With al-Suwaij’s words we have another witness that there is no Islam with capital I, no official Islam but many islams and that women’s rights and human rights cannot appease whatever religion: These rights are universal.
Tarek Heggy from Egypt, comtinues: “A society that restricts important positions to men uses up only half its potential in the way of intelligence, performance, productivity and education; it is a society running on half steam. […]Women’s organizations have worked and continue to work tirelessly […] Yet they are required to do even more, to set in place a comprehensive plan designed to put an end to the reactionary male chauvinist culture dominating our society - in the family, in education, in religious institutions and in the media. […]It follows that the more developed a society’s educational/cultural environment, the less inclined its members are to subscribe to the primitive belief that a person’s worth is determined by gender. In a developed society, people no longer need to ask a question that is reactionary by its very nature, namely, are women equal to men? There are clear examples that prove that the issue in its entirety is a cultural one. Despite the existence of Koranic texts enjoining men to release a wife who no longer wishes to continue the marital relationship, and prohibiting them from keeping her against her will just to hurt her, the legal system has for many years provided men with a legal device that allows them to do the exact opposite”.
Of the same opinion is Elham Manea, of Yemeni origin, and Professor of political sciences at the University of Zurich. In her book, I Shall Not Cut My Tongue. Islam, the West and Human Rights (Ich will nicht mehr schweigen. Der Islam, der Westen und die Menschenrechte, Herder, Freiburg 2009), she points out that Islam has to look for a humanistic reformation that will lead to promote human rights as universal, not as Christian, Islamic or Jewish human rights. And no exception should be allowed.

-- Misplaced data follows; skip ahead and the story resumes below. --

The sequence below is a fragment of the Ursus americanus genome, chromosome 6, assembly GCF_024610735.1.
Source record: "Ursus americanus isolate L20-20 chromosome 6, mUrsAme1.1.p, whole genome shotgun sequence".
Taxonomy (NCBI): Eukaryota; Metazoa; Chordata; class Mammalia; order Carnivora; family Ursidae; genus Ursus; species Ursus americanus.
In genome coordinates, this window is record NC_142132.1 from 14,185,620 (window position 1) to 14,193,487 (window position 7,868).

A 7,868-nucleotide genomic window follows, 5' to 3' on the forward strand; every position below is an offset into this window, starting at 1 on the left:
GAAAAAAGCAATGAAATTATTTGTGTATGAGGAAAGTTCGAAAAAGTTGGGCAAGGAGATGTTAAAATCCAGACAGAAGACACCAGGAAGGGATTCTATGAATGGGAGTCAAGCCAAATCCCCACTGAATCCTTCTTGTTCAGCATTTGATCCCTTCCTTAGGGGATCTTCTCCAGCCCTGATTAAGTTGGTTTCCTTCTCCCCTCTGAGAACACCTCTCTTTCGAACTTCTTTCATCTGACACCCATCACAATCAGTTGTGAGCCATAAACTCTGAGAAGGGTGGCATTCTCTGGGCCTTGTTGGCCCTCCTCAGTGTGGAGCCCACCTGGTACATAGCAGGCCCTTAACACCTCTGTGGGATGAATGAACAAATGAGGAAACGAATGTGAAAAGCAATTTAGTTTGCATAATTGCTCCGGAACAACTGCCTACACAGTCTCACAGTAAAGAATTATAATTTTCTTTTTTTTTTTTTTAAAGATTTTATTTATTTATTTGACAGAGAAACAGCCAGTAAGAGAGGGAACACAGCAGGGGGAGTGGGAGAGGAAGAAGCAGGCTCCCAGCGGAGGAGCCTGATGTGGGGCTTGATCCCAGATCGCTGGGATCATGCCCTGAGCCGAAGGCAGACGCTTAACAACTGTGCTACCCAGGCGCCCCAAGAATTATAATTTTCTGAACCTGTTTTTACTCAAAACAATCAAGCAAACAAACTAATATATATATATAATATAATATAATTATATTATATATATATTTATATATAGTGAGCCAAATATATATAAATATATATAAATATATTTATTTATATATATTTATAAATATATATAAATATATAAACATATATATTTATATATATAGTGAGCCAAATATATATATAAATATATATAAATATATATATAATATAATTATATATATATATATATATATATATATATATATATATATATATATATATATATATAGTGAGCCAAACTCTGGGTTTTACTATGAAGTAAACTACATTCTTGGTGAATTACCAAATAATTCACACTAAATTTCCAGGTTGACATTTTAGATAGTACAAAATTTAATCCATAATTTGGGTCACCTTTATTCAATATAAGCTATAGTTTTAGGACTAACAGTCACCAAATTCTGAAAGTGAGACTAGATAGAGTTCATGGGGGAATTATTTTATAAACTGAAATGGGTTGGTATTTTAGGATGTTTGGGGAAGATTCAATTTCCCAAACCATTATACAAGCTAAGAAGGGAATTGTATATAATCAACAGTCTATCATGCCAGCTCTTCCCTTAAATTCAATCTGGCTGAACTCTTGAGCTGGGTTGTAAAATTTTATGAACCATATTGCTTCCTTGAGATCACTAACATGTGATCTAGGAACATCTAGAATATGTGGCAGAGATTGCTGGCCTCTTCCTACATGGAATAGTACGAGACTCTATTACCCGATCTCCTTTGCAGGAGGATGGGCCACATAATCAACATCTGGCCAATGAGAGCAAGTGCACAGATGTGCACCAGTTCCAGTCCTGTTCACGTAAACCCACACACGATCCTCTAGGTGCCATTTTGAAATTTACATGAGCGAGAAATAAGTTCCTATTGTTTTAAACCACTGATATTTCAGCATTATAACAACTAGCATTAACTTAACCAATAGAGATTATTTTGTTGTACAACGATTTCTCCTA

Seyran Ates, a German lawyer born in Turkey, in her book, The Multicultural Mistak:. How We in Germany Could Live Better Together (Der Multikulti-Irrtum. Wie wir in Deutschland besser zusammenleben koennen, Ullstein, Berlin 2007), is even stronger. She writes that “we want also Muslim women to live, with or without Islam, with self-determination and dignity and in freedom.”
To conclude, if a human right can be defined as “The right to live in dignity, with freedom of conscience and equality before the law for all people regardless of their gender, race, color and creed,” countries should be asked to respect conventions like Cedaw with no exceptions and no reservations about preserving religious beliefs or texts. Also, governments should require total respect for universal human rights before starting economic and political relations with any country.
Only in doing this will the West help civil society in the Islamic world in general, and women in particular, to achieve their basic rights so that there shall be no girls married to older men, as happens in Yemen and Saudi Arabia; no women killed for having offended their family’s honor; no mothers without their children who have been kidnapped by their father, and other forms of discrimination regarding citizenship, inheritance, divorce and violence. Safeguarding women’s rights simply means safeguarding human rights, and our future.
(Delivered in a slightly different form in Geneva, United Nations, March 12th 2006)